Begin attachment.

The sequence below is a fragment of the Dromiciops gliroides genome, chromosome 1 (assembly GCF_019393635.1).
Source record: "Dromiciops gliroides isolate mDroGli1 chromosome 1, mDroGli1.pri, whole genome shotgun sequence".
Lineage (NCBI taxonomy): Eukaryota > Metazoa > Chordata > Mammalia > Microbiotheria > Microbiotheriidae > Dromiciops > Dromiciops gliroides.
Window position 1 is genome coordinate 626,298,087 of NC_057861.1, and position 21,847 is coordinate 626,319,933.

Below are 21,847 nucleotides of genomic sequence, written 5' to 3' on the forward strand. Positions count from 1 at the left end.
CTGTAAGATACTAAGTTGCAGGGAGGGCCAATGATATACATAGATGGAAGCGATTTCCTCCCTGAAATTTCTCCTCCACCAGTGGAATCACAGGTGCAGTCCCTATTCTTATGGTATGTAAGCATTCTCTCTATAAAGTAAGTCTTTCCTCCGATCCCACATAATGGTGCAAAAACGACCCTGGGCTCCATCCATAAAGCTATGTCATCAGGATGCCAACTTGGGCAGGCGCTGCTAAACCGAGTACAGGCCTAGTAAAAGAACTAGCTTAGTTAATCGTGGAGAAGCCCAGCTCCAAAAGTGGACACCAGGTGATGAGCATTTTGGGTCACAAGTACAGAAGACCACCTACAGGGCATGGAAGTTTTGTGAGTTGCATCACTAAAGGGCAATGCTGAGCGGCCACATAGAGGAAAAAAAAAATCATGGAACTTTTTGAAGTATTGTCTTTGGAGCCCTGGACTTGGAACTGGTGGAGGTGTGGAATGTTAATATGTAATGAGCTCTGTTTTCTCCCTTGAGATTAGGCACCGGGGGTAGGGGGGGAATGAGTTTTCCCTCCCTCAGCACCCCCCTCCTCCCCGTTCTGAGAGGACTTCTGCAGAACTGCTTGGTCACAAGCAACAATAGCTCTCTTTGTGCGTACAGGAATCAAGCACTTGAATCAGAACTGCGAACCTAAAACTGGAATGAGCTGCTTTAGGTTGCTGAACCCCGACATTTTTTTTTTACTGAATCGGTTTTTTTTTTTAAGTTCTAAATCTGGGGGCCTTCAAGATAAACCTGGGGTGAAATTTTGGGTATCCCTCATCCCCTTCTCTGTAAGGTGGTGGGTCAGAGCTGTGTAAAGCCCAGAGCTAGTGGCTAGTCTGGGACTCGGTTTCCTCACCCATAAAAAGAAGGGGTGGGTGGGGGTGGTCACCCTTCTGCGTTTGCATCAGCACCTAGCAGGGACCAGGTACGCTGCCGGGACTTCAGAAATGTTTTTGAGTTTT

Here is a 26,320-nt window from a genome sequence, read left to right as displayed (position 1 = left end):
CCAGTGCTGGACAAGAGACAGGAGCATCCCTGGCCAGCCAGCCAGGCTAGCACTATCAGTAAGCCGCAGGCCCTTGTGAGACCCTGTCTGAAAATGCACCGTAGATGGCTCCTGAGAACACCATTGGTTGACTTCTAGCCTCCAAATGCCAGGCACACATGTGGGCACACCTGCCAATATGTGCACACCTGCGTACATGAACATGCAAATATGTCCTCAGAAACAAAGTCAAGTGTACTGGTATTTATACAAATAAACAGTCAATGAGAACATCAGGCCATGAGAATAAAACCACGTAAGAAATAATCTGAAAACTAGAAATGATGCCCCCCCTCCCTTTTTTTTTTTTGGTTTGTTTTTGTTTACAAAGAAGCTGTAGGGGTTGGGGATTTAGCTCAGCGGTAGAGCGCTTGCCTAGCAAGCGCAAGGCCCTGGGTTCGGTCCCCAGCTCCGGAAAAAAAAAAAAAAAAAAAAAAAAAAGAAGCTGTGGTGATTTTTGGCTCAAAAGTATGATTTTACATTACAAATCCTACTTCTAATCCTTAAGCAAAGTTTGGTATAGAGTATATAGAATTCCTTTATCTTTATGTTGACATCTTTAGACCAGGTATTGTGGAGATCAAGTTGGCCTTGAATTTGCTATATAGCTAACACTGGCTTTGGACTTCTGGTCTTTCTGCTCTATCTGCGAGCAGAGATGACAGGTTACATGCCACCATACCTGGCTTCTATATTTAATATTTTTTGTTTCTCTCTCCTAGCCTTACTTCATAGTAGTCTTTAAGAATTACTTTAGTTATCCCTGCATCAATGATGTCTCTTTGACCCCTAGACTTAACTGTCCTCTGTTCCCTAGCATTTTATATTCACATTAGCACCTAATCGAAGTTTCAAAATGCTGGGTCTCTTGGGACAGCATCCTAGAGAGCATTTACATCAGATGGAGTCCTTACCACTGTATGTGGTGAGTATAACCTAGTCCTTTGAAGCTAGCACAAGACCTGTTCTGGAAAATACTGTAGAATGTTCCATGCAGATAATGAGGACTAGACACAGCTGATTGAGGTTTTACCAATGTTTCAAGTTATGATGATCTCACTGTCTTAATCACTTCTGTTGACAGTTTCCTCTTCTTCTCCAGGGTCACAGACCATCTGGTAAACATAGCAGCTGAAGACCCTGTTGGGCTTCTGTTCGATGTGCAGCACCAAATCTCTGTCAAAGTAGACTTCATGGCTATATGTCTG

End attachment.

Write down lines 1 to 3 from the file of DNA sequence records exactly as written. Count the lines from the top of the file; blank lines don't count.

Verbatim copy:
The sequence below is a fragment of the Dromiciops gliroides genome, chromosome 1 (assembly GCF_019393635.1).
Source record: "Dromiciops gliroides isolate mDroGli1 chromosome 1, mDroGli1.pri, whole genome shotgun sequence".
Lineage (NCBI taxonomy): Eukaryota > Metazoa > Chordata > Mammalia > Microbiotheria > Microbiotheriidae > Dromiciops > Dromiciops gliroides.